Most of the sports world watched in reverence on Saturday as New York Yankees captain Derek Jeter delivered his 3000th career hit in storybook fashion with a third-inning homerun. After he completed his day with a 5 for 5 performance at the plate, including the game-winning hit, we knew that major league baseball and Yankee officials had to be pinching themselves…amazed by their good fortune. It’s quite clear that Derek Jeter will be a fan favorite for many years to come.
True, he no longer covers much ground at shortstop, but Jeter nonetheless dominates the standings in Nielsen’s ranking of baseball’s most marketable players. This will gladden the hearts of marketers — like a coalition of Ford dealers — who use Jeter in their commercials. Jeter’s success is a boon to baseball in general, which has struggled to keep up with the NFL and NBA in terms of creating bankable off-the-field celebrity endorsers.
After Jeter, there is a big drop off in terms of Major League baseball star power. Another Yankee, Mariano Rivera, is a very distant runner-up in Nielsen’s ranking (apparently it helps to play on a winning team in the nation’s biggest media market), followed by Josh Hamilton of the Texas Rangers, Albert Pujols of the St. Louis Cardinals and Evan Longoria of the Tampa Bay Rays.
Next in the marketable-player standings is Ichiro Suzuki of the Seattle Mariners. No matter how he fares on the field this year (and he has yet to fare badly), Suzuki will have a hold on fan affection following his generous donation to the Japanese Red Cross to help victims of the earthquake and tsunami. Completing Nielsen’s top 10 are Chipper Jones of the Atlanta Braves, Joe Mauer of the Minnesota Twins, Alex Rodriguez of the Yankees and Roy Halladay of the Philadelphia Phillies.
In another measure of the marketability of certain players, Major League Baseball and the Players Association recently released stats on sales of official player jerseys in 2010. Jeter again topped the standings, followed by Mauer and Halladay. Despite pitching in only a dozen big-league games before succumbing to shoulder problems and undergoing surgery, Washington Nationals rookie Stephen Strasburg came in at No. 13 on the list — perhaps a harbinger of his future power as a sports-celeb endorser for brands.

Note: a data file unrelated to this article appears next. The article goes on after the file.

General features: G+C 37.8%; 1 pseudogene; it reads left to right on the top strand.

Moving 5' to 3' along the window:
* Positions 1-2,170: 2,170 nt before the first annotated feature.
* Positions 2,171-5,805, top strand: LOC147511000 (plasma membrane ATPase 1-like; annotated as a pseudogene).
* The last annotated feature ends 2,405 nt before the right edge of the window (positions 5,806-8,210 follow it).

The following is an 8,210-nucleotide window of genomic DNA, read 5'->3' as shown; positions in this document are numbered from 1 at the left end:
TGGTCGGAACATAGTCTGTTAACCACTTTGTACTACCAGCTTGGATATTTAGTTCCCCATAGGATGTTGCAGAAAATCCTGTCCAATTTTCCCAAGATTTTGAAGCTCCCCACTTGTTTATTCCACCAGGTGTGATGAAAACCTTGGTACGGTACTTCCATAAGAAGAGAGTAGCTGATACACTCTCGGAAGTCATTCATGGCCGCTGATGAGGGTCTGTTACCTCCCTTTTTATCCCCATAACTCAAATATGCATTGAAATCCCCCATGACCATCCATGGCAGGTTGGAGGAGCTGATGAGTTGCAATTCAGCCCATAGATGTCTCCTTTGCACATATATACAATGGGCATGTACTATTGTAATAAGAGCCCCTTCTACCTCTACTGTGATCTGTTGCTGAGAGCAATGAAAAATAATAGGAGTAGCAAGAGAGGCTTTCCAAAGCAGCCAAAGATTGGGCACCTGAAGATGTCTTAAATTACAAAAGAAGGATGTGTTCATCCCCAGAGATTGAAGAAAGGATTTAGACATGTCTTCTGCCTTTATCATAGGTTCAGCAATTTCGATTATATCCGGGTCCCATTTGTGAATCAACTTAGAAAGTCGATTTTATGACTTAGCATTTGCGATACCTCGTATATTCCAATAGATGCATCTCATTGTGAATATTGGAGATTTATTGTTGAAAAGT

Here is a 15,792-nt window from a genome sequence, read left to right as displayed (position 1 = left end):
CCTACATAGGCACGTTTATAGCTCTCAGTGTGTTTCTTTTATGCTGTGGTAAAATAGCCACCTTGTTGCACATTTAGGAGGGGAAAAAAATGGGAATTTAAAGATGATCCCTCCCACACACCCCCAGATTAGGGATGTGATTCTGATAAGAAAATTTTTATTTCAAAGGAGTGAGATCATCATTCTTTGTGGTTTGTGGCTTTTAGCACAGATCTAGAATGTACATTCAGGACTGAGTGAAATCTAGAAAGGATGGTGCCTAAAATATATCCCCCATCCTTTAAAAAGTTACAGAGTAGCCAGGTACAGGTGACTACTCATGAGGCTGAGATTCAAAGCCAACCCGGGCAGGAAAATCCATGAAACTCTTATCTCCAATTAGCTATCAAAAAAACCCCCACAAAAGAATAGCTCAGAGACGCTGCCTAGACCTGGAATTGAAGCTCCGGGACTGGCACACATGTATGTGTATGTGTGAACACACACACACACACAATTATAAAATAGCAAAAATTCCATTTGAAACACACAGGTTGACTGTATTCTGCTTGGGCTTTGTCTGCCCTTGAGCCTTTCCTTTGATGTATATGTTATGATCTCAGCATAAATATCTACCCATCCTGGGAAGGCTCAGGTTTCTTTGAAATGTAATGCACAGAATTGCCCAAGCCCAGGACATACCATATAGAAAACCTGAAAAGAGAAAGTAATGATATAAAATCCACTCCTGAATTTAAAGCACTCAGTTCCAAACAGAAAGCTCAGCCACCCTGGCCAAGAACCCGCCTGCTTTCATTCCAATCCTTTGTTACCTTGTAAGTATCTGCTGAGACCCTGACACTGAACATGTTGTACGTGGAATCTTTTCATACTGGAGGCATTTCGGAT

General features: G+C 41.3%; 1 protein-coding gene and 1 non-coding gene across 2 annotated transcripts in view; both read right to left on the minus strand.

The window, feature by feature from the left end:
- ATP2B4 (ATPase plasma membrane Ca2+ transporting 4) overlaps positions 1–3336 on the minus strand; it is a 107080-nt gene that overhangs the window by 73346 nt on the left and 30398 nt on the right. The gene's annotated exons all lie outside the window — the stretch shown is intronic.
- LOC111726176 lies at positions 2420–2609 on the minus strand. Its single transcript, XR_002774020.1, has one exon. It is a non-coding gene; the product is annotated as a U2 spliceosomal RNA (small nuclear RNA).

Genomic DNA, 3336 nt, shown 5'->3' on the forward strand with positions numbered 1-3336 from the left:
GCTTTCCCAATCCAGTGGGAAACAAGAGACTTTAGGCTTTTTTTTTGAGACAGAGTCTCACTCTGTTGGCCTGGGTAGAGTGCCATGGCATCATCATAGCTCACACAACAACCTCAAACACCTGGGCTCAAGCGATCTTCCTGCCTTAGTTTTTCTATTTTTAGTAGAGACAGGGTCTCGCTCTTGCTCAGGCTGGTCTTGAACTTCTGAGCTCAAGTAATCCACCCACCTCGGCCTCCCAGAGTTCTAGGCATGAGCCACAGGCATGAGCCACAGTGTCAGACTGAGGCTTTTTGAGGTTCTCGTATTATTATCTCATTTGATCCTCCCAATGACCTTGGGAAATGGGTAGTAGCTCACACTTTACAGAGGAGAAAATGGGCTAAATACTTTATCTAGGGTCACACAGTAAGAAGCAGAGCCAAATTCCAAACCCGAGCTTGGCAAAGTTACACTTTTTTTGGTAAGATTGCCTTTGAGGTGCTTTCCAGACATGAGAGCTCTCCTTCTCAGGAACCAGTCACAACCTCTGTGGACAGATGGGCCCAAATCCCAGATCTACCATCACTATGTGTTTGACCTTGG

The presence of Rodriguez in Nielsen’s top 10 indicates that steroid use is not a death sentence for a player’s marketing power — at least, not if viewed as a short-term lapse in an otherwise spectacular career. Nielsen also rated the marketability of baseball people who aren’t currently active as players. Yogi Berra fared best, while Willie Mays, Cal Ripken Jr. and Joe Torre also scored well. Of course, no one has accused any of them of using performance-enhancing drugs.
Then again, marketers might wonder whether baseball stars need a little enhancement to make an impression on consumers these days. Baseball doesn’t have the No. 1 status it once did among Americans’ favorite team sports. In a Harris Poll released at the beginning of this year, adults who follow at least one sport were asked to say which is their favorite. Though baseball came in second, it garnered barely half the votes that went to pro football (17 percent vs. 31 percent).
Meanwhile baseball has lost 6 percentage points in the favorite-sport tally since 1985. Even more troubling, in a breakdown by age and ethnicity, Harris found baseball getting its strongest favorite sport vote amongst people aged 65-plus and its weakest showing amongst 18-33 year-olds. In light of these trends, for major league baseball officials, it’s easy to see why Derek Jeter’s 3000th hit could not have come sooner.Share